The music of Mark Kozelek, whether made with his former band Red House Painters, under his own name, or as Sun Kil Moon, has been described many ways: dreamy, melancholic, and wistful come to mind. With the release of his newest covers album, Like Rats, you can add creepy to the list. The songs he’s picked to cover have lyrics that are alternately menacing and depressing, either overtly or because they’ve been stripped of their accompanying upbeat music. Kozelek has never shied away from darker themes in his music: the yearning loss in RHP’s “Michael,” death and loneliness (and maybe serial killers?) in SKM’s “Glenn Tipton,” regret and self-pity in his cover of John Denver’s “I’m Sorry.” Kozelek’s voice often soars over the intricate guitars, though, and its sweetness lends the songs a faint glimmer of hope. But on “Like Rats,” he sings a register lower than usual (more on that decision later) and piles dark song upon dark song until the listener is off-balance from the assault of negativity. The album is barely 30 minutes in length, and anything more might be too much.
Mark Kozelek‘s “band” Sun Kil Moon arrived on the scene with the sprawling Ghosts of the Great Highway in 2003, filled with introspective, echoey acoustic pieces as well as electrified, crunchy, Neil Young-esque epics. “Salvador Sanchez” is the hardest rocking song on the album, although it is revisited as the softer “Pancho Villa” for the album closer. Brooklyn husband and wife team, Little Silver, do a significantly stripped down version of “Sanchez” that’s even more peaceful than Kozelek’s own “Pancho Villa.”
Mark Kozelek, leader of now defunct ’90s group Red House Painters and the sole member of Sun Kil Moon, has made a name for himself as an excellent cover artist. From his entire album of Modest Mouse covers (which many reviewers initially thought was new material) to his heartfelt album of AC/DC covers, his haunting voice immediately reveals the sadness behind any song. Mark’s own material is even more dense and has an instantly recognizable quality to it. Perhaps that’s why there are so few covers of his songs.
Jackson 5 covers were so Summer 2009. When Sun Kil Moon (aka. Mark Kozelek aka. Red House Painters) releases his take though, all Michael Jackson oversaturation goes out the window. We already know the man’s cover skills are without parallel. His 2005 album tenderly reinterpreting Modest Mouse songs as mournful ballads is a must-buy.
Sun Kil Moon released Admiral Fell Promises in July. Now it comes with a bonus disc: the I’ll Be There EP. Along with the Jackson 5 title track, it includes versions of Stereolab’s “Tomorrow” and Casiotone for the Painfully Alone’s “Natural Light.” We’ve got the M.J. & co. tune below. Like everything he does, it’s a heartbreakingly beautiful downer.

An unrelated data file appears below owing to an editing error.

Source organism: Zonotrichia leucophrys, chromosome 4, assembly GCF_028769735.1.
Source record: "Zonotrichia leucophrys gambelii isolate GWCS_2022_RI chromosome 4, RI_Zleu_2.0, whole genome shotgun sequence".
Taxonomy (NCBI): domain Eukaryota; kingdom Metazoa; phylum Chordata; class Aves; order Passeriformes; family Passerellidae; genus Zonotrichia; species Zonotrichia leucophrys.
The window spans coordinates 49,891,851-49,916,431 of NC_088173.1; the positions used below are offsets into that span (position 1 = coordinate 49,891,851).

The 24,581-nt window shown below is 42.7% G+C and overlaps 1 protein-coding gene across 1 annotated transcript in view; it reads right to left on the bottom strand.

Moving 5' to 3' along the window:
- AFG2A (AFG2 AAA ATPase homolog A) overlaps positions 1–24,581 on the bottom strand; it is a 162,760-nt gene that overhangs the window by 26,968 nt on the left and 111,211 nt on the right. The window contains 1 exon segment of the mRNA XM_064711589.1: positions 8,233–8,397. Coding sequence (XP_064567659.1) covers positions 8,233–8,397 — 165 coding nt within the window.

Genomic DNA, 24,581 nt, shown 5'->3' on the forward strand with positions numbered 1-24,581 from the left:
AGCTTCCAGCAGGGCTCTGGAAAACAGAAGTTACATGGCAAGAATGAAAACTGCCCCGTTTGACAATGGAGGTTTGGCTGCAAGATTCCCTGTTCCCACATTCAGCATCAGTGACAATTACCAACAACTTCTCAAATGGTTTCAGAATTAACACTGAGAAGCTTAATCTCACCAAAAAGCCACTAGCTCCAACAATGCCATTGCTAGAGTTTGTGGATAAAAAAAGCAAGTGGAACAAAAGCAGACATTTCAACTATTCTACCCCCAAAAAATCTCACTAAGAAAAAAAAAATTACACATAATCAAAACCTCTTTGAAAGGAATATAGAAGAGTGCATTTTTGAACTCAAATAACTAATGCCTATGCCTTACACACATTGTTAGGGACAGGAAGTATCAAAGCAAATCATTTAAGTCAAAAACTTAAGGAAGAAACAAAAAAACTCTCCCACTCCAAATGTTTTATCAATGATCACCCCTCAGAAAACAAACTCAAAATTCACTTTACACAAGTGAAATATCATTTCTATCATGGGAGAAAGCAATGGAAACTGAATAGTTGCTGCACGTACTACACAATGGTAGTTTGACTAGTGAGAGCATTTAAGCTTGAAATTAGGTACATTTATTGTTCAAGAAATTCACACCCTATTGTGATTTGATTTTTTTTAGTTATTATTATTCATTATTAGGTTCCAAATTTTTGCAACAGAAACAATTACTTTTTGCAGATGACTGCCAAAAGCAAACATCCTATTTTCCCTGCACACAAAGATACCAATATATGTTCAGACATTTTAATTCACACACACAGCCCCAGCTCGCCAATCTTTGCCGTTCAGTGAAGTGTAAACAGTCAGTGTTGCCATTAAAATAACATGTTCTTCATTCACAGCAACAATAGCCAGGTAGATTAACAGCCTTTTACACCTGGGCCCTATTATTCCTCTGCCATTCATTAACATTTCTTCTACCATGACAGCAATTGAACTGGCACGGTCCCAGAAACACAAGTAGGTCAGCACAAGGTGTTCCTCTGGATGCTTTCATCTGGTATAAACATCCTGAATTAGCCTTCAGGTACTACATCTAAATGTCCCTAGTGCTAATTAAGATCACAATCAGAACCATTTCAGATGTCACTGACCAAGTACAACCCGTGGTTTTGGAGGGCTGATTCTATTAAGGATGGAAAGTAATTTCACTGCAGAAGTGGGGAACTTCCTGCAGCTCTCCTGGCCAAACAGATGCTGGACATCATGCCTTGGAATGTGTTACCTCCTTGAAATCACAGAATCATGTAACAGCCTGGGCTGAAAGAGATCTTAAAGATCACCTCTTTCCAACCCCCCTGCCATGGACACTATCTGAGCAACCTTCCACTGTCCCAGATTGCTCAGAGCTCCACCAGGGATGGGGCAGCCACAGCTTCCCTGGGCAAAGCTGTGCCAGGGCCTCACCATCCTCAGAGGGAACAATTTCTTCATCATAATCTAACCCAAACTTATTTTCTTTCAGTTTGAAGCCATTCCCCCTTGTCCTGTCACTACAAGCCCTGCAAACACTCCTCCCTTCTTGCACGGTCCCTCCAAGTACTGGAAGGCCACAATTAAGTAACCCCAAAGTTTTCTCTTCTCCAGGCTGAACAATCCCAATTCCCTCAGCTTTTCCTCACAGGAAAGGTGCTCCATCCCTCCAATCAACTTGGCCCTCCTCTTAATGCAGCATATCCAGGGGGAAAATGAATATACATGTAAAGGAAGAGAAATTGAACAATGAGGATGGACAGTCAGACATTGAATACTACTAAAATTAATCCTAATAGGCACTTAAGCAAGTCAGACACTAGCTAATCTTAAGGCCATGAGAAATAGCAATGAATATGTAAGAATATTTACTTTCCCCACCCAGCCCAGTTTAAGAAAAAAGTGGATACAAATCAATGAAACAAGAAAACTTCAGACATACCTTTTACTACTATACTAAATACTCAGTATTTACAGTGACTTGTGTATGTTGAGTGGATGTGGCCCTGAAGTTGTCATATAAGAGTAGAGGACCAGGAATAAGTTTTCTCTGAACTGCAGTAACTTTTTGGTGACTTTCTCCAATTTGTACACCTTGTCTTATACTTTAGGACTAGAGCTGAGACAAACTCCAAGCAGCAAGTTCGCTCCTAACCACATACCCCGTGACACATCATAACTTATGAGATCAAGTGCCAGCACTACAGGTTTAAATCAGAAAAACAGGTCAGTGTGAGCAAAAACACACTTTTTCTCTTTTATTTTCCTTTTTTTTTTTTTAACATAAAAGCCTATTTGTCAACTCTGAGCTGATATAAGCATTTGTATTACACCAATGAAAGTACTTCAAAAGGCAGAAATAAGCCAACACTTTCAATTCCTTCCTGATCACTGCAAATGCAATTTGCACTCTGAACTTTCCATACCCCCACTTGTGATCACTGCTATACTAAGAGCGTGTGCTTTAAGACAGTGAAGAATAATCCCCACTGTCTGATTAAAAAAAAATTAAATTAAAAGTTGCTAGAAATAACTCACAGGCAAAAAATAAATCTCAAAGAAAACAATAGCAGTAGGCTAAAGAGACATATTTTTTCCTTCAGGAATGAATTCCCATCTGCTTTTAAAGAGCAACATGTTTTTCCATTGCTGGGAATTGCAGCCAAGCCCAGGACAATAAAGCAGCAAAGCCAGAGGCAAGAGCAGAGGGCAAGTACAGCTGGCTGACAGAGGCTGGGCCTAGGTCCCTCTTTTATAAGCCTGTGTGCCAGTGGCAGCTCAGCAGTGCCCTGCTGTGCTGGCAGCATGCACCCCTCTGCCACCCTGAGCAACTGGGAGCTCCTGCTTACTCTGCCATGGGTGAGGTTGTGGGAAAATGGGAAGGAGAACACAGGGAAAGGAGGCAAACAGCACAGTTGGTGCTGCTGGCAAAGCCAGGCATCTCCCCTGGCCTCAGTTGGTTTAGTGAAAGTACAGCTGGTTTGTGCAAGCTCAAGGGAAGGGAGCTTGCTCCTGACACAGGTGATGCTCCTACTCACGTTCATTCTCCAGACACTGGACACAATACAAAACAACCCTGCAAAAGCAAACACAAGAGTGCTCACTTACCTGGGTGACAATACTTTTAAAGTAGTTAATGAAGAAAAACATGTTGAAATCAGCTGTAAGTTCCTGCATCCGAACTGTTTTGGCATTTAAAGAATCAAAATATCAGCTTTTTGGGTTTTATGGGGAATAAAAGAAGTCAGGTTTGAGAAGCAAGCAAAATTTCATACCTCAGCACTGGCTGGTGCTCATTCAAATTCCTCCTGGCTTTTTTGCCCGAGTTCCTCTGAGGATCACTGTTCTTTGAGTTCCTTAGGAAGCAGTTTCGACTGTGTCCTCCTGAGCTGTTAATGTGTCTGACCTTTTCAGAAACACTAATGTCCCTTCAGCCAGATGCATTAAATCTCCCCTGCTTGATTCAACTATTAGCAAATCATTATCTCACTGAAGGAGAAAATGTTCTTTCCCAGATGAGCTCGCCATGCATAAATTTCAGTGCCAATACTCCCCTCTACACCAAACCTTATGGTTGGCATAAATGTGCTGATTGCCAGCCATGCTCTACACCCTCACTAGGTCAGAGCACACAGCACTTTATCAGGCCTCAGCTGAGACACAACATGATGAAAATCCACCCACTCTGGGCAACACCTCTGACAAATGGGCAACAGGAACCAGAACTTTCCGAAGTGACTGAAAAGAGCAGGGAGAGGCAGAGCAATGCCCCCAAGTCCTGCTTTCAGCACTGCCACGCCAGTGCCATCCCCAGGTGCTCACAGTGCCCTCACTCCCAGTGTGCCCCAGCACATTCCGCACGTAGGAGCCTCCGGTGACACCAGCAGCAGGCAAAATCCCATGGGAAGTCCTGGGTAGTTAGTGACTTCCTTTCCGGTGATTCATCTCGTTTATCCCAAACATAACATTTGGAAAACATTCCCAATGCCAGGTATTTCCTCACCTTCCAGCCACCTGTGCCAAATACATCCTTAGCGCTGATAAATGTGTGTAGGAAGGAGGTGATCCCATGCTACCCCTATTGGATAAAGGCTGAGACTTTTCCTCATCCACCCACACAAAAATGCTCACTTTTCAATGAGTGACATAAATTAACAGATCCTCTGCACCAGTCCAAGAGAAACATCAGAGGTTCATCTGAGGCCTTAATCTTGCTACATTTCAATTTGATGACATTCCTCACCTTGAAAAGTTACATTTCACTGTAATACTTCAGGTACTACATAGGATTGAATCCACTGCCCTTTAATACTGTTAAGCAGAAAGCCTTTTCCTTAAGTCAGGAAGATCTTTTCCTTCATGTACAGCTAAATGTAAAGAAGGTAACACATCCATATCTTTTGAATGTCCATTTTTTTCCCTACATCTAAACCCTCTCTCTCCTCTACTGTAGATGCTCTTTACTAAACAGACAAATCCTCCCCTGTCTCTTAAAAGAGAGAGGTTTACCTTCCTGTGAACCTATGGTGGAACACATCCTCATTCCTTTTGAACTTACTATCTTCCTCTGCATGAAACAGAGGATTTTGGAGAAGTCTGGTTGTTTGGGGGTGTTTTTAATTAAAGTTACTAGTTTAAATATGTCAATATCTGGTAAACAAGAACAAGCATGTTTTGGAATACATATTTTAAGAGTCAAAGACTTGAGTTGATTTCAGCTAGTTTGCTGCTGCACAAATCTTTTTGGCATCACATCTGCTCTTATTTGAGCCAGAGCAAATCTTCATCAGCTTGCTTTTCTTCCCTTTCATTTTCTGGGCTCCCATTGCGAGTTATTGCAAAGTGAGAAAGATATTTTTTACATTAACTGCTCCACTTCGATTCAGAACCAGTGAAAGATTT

Shuffle Sundays is a weekly feature in which we feature a cover chosen at random by my iTunes shuffle. The songs will usually be good, occasionally be bad, always be interesting. All downloads will only be available for one week, so get them while you can.
When I first heard Sun Kil Moon’s Tiny Cities, I didn’t realize it was all Modest Mouse covers. This is funny since I’m sure that’s the reason I bought it in the first place. By the time I got around to listening, though, I’d entirely forgotten that fact. Instead, I fell in love with Mark Kozelek’s sparse acoustic songs, eleven short gems of haunting beauty.
When I finally learned that these were not originals, I didn’t know how to feel. I’d already built a relationship with the album under one set of assumptions, and finding those tested jarred me a bit.
Needless to say, I came around. If anything, I’m even more impressed at how natural these sound in such drastic rearrangements. Pickin’ on Modest Mouse this ain’t (though that also exists).
“Convenient Parking” is a perfect example. Like many of Isaac Brook’s songs, the meaning is open to interpretation. When I hear it, I can’t help being reminded of Joni Mitchell’s “Big Yellow Taxi”: the parking lot as symbolic of urban sprawl, itself symbolic of America bulldozing its past.
Kozelek ditches the grungy sound of the original (first released on Modest Mouse’s 1997 The Lonesome Crowded West) for spare plucking and a stream-of-consciousness run through the lyrics, knocking the entirety of the original’s 4:08 into under two minutes. Whew.
Sun Kil Moon – Convenient Parking (Modest Mouse) [Buy]
What do you think? Sound off in the comments section below.